Published Online: September 21, 2015
Published in Print: September 23, 2015, as Numbers of Black Teachers Drop in Nine City School Districts

Report Roundup

Numbers of Black Teachers Drop in Nine City School Districts

“The State of Teacher Diversity in American Education”

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Nine major urban school districts have lost many black teachers since the early 2000s, some of them by a disproportionate number, according to a new report released last week.

The research by the Albert Shanker Institute, a think tank supported by the American Federation of Teachers, raises questions about whether districts are doing enough to hold onto minority teachers, who tend to work in higher-poverty schools.

The districts studied are in Boston, Chicago, Cleveland, the District of Columbia, Los Angeles, New Orleans, New York, Philadelphia, and San Francisco. The New York, Los Angeles, and Chicago districts are the three largest in the nation. They serve about 1 million, 670,000, and 350,000 students, respectively.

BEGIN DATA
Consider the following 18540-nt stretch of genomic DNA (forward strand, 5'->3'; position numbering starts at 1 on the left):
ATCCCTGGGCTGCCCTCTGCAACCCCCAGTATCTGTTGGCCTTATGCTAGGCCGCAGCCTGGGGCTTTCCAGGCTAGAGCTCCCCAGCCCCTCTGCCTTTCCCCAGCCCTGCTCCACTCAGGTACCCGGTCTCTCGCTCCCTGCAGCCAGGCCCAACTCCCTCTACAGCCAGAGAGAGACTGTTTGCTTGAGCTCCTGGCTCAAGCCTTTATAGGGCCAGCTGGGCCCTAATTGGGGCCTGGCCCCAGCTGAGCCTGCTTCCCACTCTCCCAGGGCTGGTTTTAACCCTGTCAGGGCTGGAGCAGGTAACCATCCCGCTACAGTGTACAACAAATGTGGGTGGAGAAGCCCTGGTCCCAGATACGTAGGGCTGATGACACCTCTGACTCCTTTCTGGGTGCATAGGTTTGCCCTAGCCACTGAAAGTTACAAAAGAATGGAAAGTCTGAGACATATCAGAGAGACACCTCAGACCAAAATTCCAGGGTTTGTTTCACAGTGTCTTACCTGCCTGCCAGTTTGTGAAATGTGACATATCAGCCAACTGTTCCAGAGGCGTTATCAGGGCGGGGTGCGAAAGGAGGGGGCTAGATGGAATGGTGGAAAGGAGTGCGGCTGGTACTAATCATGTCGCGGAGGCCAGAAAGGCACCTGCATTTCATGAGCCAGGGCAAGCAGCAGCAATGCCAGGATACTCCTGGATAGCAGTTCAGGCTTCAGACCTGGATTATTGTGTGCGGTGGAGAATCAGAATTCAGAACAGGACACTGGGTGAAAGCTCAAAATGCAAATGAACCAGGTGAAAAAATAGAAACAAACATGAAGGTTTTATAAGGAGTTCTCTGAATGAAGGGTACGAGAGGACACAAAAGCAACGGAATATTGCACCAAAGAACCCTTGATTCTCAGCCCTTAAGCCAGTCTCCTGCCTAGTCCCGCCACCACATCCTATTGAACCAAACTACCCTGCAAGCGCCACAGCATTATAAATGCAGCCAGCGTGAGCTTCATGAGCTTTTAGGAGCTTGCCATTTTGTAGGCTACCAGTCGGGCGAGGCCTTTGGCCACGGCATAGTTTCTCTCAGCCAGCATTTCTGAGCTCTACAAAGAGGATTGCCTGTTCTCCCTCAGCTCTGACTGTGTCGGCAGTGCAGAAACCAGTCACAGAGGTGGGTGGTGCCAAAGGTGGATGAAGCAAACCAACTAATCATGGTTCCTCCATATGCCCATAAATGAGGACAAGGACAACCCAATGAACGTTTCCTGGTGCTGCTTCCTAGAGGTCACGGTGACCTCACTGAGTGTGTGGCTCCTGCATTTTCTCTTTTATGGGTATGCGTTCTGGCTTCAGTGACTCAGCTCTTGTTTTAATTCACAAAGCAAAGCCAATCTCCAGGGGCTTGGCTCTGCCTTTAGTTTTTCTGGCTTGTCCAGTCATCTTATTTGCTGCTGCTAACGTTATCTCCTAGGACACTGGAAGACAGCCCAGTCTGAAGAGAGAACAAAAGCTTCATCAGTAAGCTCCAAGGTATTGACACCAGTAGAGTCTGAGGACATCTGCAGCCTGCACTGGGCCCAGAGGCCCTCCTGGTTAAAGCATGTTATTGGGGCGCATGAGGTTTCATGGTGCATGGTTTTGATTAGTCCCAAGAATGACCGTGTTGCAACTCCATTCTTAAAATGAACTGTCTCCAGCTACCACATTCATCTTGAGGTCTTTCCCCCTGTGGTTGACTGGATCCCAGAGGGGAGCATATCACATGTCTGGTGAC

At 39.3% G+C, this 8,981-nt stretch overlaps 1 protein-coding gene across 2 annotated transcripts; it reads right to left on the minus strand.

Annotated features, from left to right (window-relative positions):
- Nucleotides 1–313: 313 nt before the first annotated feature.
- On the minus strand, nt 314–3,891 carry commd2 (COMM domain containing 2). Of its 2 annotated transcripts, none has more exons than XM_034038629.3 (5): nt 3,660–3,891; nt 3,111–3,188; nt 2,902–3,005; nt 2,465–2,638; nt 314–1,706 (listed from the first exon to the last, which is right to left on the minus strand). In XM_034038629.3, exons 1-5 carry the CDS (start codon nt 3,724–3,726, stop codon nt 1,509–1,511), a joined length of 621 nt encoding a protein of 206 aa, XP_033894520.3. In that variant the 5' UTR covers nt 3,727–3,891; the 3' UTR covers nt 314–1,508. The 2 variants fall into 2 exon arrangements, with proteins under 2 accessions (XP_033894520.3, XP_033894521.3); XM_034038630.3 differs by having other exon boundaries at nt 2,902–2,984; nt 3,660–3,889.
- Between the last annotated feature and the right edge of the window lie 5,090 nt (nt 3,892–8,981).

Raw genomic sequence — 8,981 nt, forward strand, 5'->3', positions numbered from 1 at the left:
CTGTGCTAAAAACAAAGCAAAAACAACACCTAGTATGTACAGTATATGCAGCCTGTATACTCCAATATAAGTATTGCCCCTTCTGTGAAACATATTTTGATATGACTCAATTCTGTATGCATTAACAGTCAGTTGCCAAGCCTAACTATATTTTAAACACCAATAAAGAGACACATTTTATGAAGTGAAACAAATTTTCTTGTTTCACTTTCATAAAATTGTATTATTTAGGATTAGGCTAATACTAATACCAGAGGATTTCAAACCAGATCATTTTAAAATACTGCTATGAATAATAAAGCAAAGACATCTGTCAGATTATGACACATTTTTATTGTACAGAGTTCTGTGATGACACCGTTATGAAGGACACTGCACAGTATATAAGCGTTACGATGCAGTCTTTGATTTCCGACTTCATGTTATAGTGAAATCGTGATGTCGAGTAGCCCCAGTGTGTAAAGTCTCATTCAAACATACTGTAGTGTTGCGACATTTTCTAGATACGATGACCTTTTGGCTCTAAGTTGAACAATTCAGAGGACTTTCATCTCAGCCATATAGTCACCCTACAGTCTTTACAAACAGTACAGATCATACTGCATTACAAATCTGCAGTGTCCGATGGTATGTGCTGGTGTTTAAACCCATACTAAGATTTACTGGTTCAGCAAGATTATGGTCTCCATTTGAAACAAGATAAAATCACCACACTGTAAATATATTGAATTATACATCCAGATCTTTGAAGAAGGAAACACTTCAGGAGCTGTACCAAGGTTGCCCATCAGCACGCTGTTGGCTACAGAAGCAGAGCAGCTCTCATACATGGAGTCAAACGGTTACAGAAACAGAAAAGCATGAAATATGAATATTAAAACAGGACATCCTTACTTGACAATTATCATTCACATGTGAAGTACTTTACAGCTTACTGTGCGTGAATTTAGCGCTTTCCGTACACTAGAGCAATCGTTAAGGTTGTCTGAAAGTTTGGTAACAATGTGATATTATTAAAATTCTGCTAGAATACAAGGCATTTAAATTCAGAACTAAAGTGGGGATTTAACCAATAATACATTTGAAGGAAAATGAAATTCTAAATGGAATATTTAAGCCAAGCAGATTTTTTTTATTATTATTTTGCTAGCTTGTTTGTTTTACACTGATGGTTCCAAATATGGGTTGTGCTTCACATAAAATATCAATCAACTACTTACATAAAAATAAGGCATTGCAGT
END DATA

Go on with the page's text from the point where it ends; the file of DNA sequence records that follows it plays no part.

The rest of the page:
Snapshot: Philadelphia's Demographic Mismatch

In the Philadelphia school system, a 19 percent drop in the percentage of black teachers exacerbated the gap between the racial and ethnic makeups of its student and teacher populations.

Many of those cities have seen significant contraction in their student populations over the past decade, so some decline in the teaching population was expected. But black teachers were often more heavily hit than other groups. In Cleveland, for example, the overall teaching force shrank by 17 percent between 2001 and 2011, but the percentage of black teachers declined by 34 percent.

Philadelphia's teaching force increased by 13 percent from 2001 to 2011, but the percentage of black teachers dropped by 19 percent over that time. Philadelphia also has the greatest gap between the racial and ethnic makeups of its teachers and students.

The report notes that it provides only descriptive figures rather than a causal explanation for the findings, and it concludes by offering recommendations on how the federal government, states, districts, and schools can increase teacher diversity.

Vol. 35, Issue 05, Page 5

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